Originally uploaded by NollywoodForever
Marshals ~ 2009
Story – Chibuzor Emelu Simon
Screenplay – Chibuzor Emelu Simon, Greg Chyke Inawodoh
Director – Kalu Anya
Emeka Ike – Andy
Van Vicker – Jerry
Tonto Dikeh – Cathy
Halima Abubakar – Silver
Ali Nuhu – Nick
Queen Nwokoye – Anita
Prince Eke – Emeka
Chukwuma Uchegbu – Braimor
Kalu Anya – Inspector James
Collins Chinedu Okoro – Morris
Mac-Donald Ekemezie – Osmond
Chioma Chris – Tracy
Chibuzor Emelu Simon – Rotimi
Eunan Chidomere – Ukonu
Victor Oguguo – Big Sam
Zubby Michaels – Abe
My Rating – 69%
Andy, Jerry and Emeka are three friends that have fallen upon hard times. Emeka is fired from his hospital job for stealing 11,000 Naira, despite paying 17,000 to secure the job in the first place. Jerry is a lawyer who quits his job in Port Harcourt because he is missing his girlfriend. Only to return and find that not only is she seeing someone else but she is not happy to see him. Andy is a US trained doctor who is getting paid next to nothing working in a local hospital. He is at a dead end as he cannot get a bank loan to start his own clinic as he so desires.
One day a guy called Braimor collapses in the hospital and Andy saves his life. On leaving the hospital he leaves Andy his business card and tells him that he can call anytime and “ask for anything.” One day in a state of desperation Andy calls and brings Jerry and Emeka with him to come and meet Braimor. In no time at all they accept his offer to join his “business enterprise,” believing this a sure fire way to improve their situations in life.
Nick is an old friend of the boys. When we first see him he is brandishing a gun on meeting them and it would appear that he is involved in a criminal lifestyle. Thinking that he is a criminal his friends welcome and embrace him with very open arms, wanting to get involved in whatever he is involved in, seeing that as a way out of their poverty stricken lives. Nick reveals that he is not actually a criminal but rather involved in State Security the reaction is one of repulsion,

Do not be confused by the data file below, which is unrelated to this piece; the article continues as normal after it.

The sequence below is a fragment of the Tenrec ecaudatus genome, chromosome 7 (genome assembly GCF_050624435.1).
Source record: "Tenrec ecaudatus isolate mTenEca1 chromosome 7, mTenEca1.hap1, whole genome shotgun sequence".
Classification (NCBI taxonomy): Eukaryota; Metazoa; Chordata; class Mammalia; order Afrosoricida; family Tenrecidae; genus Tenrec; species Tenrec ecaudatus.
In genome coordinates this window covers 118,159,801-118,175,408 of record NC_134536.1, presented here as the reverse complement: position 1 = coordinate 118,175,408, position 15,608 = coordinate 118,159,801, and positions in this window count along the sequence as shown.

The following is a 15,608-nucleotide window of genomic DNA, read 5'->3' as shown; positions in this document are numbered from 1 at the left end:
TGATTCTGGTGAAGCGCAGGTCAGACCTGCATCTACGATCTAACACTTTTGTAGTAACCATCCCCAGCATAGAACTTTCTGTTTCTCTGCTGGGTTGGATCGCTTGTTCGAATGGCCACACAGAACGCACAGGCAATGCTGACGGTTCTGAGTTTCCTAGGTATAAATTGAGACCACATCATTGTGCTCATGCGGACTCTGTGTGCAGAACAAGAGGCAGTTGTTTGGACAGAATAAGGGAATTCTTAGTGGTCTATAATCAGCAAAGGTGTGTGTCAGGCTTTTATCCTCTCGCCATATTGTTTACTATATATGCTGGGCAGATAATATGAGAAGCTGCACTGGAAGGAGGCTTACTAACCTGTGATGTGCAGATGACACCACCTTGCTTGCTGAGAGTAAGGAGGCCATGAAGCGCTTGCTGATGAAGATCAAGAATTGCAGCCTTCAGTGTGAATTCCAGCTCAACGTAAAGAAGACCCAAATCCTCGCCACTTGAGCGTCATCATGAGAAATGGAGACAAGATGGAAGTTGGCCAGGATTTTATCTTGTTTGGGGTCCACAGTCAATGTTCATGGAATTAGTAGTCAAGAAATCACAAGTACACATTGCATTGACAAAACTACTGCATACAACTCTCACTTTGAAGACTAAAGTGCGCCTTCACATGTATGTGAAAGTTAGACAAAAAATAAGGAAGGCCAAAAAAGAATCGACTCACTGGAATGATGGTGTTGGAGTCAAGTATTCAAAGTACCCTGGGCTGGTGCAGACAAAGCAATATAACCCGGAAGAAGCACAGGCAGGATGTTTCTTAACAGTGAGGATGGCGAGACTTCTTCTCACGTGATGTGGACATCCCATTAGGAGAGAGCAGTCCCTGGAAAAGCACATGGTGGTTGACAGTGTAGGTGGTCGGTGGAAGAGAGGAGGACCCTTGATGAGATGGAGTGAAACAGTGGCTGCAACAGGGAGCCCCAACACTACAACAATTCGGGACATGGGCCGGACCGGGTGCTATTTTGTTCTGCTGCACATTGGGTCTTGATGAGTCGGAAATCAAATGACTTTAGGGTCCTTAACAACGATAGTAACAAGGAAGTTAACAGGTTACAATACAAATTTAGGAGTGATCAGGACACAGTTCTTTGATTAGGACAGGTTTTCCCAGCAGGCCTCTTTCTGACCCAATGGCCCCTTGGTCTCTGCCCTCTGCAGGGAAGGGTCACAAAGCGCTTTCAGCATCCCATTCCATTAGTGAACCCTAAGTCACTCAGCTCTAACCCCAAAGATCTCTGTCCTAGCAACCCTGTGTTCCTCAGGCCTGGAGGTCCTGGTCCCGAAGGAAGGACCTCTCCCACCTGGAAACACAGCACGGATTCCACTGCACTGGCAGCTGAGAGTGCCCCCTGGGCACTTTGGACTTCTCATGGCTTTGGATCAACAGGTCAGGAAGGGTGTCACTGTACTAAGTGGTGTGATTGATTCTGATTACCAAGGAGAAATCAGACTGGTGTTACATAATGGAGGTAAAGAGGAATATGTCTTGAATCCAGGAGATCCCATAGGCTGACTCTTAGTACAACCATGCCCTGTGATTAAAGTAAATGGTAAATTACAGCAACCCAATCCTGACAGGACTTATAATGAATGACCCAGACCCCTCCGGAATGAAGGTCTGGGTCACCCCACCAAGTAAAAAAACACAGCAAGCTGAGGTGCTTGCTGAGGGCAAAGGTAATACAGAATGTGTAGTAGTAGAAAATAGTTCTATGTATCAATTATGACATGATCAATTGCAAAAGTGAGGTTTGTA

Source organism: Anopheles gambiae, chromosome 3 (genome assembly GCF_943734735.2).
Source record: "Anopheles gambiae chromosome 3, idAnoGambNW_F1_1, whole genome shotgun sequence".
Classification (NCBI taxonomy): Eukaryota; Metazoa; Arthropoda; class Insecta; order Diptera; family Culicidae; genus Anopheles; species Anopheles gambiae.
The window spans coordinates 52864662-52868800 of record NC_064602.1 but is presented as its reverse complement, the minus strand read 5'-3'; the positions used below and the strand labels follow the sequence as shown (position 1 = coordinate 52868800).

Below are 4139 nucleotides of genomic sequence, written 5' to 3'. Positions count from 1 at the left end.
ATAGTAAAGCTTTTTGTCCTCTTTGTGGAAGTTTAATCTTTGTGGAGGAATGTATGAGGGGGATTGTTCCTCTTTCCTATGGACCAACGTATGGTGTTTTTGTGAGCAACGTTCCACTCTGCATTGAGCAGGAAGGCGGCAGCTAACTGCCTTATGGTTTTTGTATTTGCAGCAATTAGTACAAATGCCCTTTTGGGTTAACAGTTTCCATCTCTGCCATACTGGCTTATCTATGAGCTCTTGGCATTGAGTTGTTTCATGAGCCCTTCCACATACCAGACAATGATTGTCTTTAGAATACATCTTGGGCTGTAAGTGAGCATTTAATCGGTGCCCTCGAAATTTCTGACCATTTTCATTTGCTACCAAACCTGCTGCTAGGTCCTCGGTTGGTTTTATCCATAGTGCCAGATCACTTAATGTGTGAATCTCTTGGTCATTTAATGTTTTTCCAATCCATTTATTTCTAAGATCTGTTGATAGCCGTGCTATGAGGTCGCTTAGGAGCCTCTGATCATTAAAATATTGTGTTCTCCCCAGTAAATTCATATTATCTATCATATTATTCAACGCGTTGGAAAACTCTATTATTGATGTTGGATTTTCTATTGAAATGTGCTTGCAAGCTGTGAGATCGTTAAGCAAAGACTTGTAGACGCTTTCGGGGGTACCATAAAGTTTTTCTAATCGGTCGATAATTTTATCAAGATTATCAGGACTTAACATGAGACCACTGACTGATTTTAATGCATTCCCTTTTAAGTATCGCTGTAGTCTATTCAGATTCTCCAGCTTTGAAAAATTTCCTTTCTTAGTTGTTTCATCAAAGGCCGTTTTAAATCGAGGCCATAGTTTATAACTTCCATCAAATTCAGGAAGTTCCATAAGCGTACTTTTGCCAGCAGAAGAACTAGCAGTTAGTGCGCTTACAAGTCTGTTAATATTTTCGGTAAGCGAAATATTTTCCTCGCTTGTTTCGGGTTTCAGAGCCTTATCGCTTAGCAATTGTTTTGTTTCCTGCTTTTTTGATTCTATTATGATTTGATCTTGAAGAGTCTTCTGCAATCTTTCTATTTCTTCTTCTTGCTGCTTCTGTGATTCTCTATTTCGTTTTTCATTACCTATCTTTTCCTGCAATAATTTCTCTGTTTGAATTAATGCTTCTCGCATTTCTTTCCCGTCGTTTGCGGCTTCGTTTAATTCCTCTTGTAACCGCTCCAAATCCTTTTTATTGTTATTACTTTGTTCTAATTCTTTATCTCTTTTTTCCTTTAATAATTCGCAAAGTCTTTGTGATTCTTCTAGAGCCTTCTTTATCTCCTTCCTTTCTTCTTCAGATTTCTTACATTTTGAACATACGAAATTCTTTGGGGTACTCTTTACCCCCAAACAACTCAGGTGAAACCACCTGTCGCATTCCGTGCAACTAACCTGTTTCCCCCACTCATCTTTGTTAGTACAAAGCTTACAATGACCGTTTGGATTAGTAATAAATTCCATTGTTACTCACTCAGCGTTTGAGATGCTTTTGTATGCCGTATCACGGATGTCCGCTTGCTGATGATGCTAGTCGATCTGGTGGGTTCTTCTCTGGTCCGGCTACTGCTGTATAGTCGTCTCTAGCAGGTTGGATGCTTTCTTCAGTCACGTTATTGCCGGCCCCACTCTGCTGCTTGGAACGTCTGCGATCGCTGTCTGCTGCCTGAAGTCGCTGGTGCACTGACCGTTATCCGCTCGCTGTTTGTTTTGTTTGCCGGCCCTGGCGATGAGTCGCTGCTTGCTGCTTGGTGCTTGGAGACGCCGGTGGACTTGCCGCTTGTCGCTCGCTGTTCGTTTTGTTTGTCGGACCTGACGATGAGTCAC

“Police – Ah!”
“God forbid – Devil get behind me!”
“I’d rather stay a pocket lawyer than go chasing criminals”
What does this say about how the police are regarded in Nigeria, and the levels of crime or fierceness of it?
Nick as a detective finds it difficult to deal with the fact that he always has to appease corrupt officials as well as those with enough cash and connections to get away with their crimes. He expresses his woes to his friends and when he tries to give them forms to fill in for State Security jobs they request to be hooked up with 419ers and armed robbers instead. This scene had me in fits of laughter. Emeka tells Nick, “Wetin now? We no wan be police!”
When the boys actually start making money we see Andy tell the other boys,
“Why did I waste my life on messy, sticky medicine career, I should have been a drug baron my whole life.
We see how chronic unemployment can affect the minds of the youth. To be a doctor is a prestigious, respected profession yet Andy regrets not going into crime earlier. Even though he is fully qualified there was not the opportunity for him to fufill his dream of opening his own clinic and despite his qualifications he was not afforded the opportunity to be paid decently.
It has to be said. I am not feeling Ali Nuhu ATL ALL. I find his whole demeanour to be stiff and awkward. His voice grates on me. If I knew him in real life I’d probably always be shouting at him all the time, “SPEAK UP!”
I don’t normally like Emeka Ike but I thought that this was a good role for him. It allowed him to showcase his comic ability. It was soooooo good not seeing him in the lover boy role. In one of his funny scenes he shouts at Emeka, played by Prince Eke after taking his shoes off in his room,
“Today I dey battle hunger problem and you are trying to add toxic problem to it. Robbish! Mind yourself well well.”
Van was gisting in pidgin most of the time. His flow was effortless and he was actually a joy to watch. Van was looking very dark. At first I thought it was overexposure to the sun but then on closer inspection is seemed to be make up. If indeed it was make up then that the person applying was very heavy handed.
Tonto was supposed to be frumpy and dowdy, but she was in fact looking anything but. Her make up and weave were nice and subtle and her clothes were simple, classy and fitted. In one scene she was even wearing a boob tube, na wa ooo! What kind of frumpiness is this?
What was the point to Queen’s character? There didn’t seem any need for her to be there. Perhaps she has a bigger role in the part 3 which I have not yet watched.
I would recommend this movie. It was entertaining but at the same time tackled some real issues, like poverty, crime, and corruption. It was very funny in parts and highly dramatic in others. Van, Emeka and Prince made a good trio and it is a feel good movie in the sense that justice prevails in the end.